Selected publications

Enforcing Vectoriality in Light-Driven Ion Transport:

Many micro-organisms produce retinal containing membrane proteins similar to the mammalian visual pigments. These rhodopsins include energy transducers that use light to drive ion transport, as well as signal transducers that use light to stimulate phototaxis. The rhodopsins are thus light-driven analogues of the chemically-driven energy transducers (membrane ATPases) and signal transducers (hormone receptors) found in mammalian cells. The first rhodopsin to be discovered in a unicellular organism (known therefore as bacteriorhodopsin) undergoes a photocycle in which an ion is released on one side of the membrane and replaced from the other side of the membrane. Thus, light is used to create an electrochemical potential gradient across the membrane that the cell can use to drive other processes. To study bacteriorhodopsin in the native membrane, we employed solid-state NMR methods that achieve the high resolution of solution spectra while preserving the three-dimensional information of powder spectra. The results were interpreted empirically using data from model compounds and theoretically via quantum mechanical calculations. Specifically, we probed the detailed features of the photocycle intermediates that enforce unidirectional ion transport. Results pointed to the release of photon-induced torsion in the chromophore as responsible for the switch in hydrogen bond connections that prevents ion backflow. They also identified the primary proton acceptor in the photocycle and suggested that bacteriorhodopsin may be an inwardly-driven hydroxyl pump rather than an outwardly-driven proton pump.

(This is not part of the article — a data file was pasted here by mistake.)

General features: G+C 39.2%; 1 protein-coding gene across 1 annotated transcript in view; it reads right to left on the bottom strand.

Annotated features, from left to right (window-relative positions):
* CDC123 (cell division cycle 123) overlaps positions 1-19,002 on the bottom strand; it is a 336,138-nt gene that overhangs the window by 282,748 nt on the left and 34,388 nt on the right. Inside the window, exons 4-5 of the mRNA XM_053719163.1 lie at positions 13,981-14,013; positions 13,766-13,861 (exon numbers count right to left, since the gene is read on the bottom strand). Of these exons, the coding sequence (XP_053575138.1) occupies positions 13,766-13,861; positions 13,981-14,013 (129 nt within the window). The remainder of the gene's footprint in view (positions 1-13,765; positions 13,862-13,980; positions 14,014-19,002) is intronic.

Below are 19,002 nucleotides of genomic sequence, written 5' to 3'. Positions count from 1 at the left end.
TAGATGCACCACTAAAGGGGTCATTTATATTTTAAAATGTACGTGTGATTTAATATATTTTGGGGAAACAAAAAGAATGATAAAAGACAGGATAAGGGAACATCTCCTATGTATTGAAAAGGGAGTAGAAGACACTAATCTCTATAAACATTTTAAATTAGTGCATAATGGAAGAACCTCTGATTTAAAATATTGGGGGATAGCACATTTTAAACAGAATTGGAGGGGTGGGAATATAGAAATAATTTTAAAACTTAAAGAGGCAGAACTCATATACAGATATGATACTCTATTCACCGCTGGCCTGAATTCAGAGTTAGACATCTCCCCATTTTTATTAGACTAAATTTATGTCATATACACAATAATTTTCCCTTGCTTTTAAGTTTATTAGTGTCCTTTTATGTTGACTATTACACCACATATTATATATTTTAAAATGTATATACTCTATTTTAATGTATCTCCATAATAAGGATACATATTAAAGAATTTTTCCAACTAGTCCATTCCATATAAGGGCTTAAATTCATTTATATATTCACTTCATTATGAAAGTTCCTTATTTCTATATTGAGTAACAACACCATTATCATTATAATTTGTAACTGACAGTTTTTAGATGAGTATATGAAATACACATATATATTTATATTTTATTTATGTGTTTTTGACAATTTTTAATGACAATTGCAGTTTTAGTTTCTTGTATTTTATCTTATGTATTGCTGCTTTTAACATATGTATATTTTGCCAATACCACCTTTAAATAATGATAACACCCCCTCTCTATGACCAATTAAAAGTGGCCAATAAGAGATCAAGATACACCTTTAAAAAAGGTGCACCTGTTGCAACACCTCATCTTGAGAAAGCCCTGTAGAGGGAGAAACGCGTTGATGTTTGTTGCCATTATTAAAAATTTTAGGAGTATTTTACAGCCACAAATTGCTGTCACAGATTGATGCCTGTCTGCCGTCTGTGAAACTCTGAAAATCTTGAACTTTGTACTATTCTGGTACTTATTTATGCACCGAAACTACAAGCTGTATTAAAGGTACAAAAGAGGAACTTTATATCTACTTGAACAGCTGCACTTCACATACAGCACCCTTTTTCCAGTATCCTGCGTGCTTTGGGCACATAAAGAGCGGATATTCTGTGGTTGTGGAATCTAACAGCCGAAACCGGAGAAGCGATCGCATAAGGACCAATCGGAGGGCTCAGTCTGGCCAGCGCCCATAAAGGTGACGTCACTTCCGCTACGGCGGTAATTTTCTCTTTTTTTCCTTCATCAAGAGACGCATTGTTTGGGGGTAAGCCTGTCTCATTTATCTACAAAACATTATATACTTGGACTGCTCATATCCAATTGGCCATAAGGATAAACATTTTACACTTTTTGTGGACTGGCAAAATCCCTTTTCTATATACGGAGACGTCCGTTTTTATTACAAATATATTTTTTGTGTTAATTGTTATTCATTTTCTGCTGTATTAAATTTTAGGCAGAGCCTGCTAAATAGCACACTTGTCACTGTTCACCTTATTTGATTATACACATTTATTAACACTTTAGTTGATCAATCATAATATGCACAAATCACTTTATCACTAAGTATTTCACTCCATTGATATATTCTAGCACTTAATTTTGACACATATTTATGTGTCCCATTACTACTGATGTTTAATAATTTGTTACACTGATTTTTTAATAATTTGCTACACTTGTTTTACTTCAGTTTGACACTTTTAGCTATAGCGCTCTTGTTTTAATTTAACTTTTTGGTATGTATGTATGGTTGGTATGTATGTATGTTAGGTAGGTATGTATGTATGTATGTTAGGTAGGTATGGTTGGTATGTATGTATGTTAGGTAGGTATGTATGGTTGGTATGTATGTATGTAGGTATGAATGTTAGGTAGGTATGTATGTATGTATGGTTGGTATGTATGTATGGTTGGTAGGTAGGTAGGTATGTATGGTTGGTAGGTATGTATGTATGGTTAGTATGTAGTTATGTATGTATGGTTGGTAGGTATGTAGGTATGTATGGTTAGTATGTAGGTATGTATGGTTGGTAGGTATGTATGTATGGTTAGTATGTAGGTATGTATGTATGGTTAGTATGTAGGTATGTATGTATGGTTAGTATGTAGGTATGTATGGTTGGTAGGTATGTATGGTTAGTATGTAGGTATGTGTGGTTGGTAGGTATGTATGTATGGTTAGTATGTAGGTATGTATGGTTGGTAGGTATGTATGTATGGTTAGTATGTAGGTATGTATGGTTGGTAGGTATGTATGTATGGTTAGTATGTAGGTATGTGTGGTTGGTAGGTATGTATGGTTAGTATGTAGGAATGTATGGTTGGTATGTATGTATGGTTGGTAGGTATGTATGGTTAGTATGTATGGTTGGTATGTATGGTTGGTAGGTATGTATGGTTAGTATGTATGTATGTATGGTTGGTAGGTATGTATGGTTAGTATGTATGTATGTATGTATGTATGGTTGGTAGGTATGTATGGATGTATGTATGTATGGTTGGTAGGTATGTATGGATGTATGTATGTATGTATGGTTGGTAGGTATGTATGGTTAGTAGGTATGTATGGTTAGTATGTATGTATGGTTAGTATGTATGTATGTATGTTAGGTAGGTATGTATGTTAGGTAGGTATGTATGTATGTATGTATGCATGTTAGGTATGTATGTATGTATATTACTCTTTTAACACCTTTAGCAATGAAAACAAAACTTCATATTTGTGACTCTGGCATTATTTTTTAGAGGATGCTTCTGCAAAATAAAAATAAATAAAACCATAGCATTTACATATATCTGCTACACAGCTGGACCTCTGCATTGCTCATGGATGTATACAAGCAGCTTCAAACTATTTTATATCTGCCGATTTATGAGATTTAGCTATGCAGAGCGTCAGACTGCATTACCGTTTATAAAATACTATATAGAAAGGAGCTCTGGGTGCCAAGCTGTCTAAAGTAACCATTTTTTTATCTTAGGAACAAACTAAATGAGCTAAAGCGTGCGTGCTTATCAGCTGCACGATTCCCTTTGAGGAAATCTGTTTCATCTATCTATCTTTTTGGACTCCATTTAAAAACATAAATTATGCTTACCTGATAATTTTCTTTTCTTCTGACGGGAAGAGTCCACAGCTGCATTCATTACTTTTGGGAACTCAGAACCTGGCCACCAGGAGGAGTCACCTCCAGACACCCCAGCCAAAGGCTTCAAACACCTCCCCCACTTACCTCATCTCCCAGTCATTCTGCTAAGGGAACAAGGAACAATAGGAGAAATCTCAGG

Selected publications

Characterization of Polymers Formed by HCN and by Sugars:

Scenarios for the origins of life begin with the abiotic formation of biologically significant molecules from simple inorganic precursors. Much of our current understanding of this prebiotic chemistry relates to small molecules. However, polymers (as in the insoluble "gunk" accumulated in the famous Miller-Urey experiment) are also thought to have played significant roles. For example, HCN, which is thought to have been abundant in the prebiotic environment, spontaneously forms polymers that have been the focus of much speculation. Using the unique probes afforded by solid state NMR, we identified three different types of HCN polymers, all of which are unlike any of the structures that have been previously proposed. Sugars, another large class of prebiotically abundant molecules, also form polymers readily under conditions that form furan and pyrrole units. Here again, solid state NMR hshowed that the linkages between the heterocycles are not as previously proposed.

Selected publications

Segregated Bundles as the Default Configuration of Crowded Protein Filaments:

Cytoskeletal proteins have been the subject of intense experimental scrutiny. Of particular interest is the molecular basis for the spatial organization of cytoskeletal fibers in cells. Typically it is assumed that protein polymers should be randomly disposed in solution and that the non-random organization of cytoskeletal fibers must be due to the effects of various accessory binding proteins. However, the cytosol is a very crowded, and therefore highly non-ideal, solution. Under these circumstances, the theory of liquid crystals tells us that elongated particles may spontaneously align, coalesce into bundles, and form gels. We adapted these theories to heterogeneous systems with self-assembling fibers, in order to characterize the various mechanisms by which cells can control the spatial arrangement of cytoskeletal elements. We found that, under physiological conditions, long filaments are not only predicted to spontaneously form bundles, but these bundles will be spontaneously segregated according to the diameters and flexibilities of the filaments. The function of cross-linking by "bundling proteins" therefore appears to be only to fine tune the bundles (e.g., as to polarity and registration). The theory also predicted that cells can prevent crowding-induced bundling by using its capping proteins to reduce the lengths of the filaments and can frustrate bundling and form gels by using other accessory proteins that cross-link filaments in orthogonal configurations.

Selected publications